Malignant growths of the parenchyma of the kidney may be classified broadly, for purposes of management, as hypernephromas and carcinomas; they are seldom distinguishable from each other before operation. Hypernephromas have an irregular cellular structure and are radiosensitive, while carcinomas have a fairly typical microscopic arrangement and are apt to be radioresistant. Apart from their histologic structure, sarcomas and teratomas have practically the same characteristics as hypernephromas. Because of diagnostic difficulties, neoplasms of the kidney pelvis must be included here; they are squamous cell growths, similar in structure to those occurring in the bladder, are not sensitive to the roentgen ray and have just as indefinite an evolution as do vesical tumors.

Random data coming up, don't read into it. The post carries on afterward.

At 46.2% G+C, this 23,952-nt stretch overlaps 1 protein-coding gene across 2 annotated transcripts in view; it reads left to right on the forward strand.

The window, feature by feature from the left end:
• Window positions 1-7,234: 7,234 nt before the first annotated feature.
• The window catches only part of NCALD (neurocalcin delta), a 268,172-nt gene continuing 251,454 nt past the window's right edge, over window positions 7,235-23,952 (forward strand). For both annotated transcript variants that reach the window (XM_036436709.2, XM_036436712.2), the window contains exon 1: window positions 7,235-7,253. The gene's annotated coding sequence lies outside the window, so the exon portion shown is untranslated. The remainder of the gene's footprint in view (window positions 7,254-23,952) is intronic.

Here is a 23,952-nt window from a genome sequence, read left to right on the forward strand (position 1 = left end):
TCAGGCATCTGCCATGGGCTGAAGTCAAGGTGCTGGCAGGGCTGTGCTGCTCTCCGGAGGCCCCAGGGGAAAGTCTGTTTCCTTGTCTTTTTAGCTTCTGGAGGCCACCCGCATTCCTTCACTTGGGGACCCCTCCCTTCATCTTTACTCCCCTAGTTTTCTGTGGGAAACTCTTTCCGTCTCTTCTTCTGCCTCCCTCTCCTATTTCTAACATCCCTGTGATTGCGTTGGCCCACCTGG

Long and varied experience has shown that the only curative treatment for malignant neoplasms is removal of the affected kidney and its contained or attached growth, together with such neighboring tissues as may have been infiltrated by it.
LeCOMTE RM. THE MANAGEMENT OF RENAL TUMORS, INCLUDING CYSTS. JAMA. 1935;105(24):1963–1965. doi:10.1001/jama.1935.02760500015003
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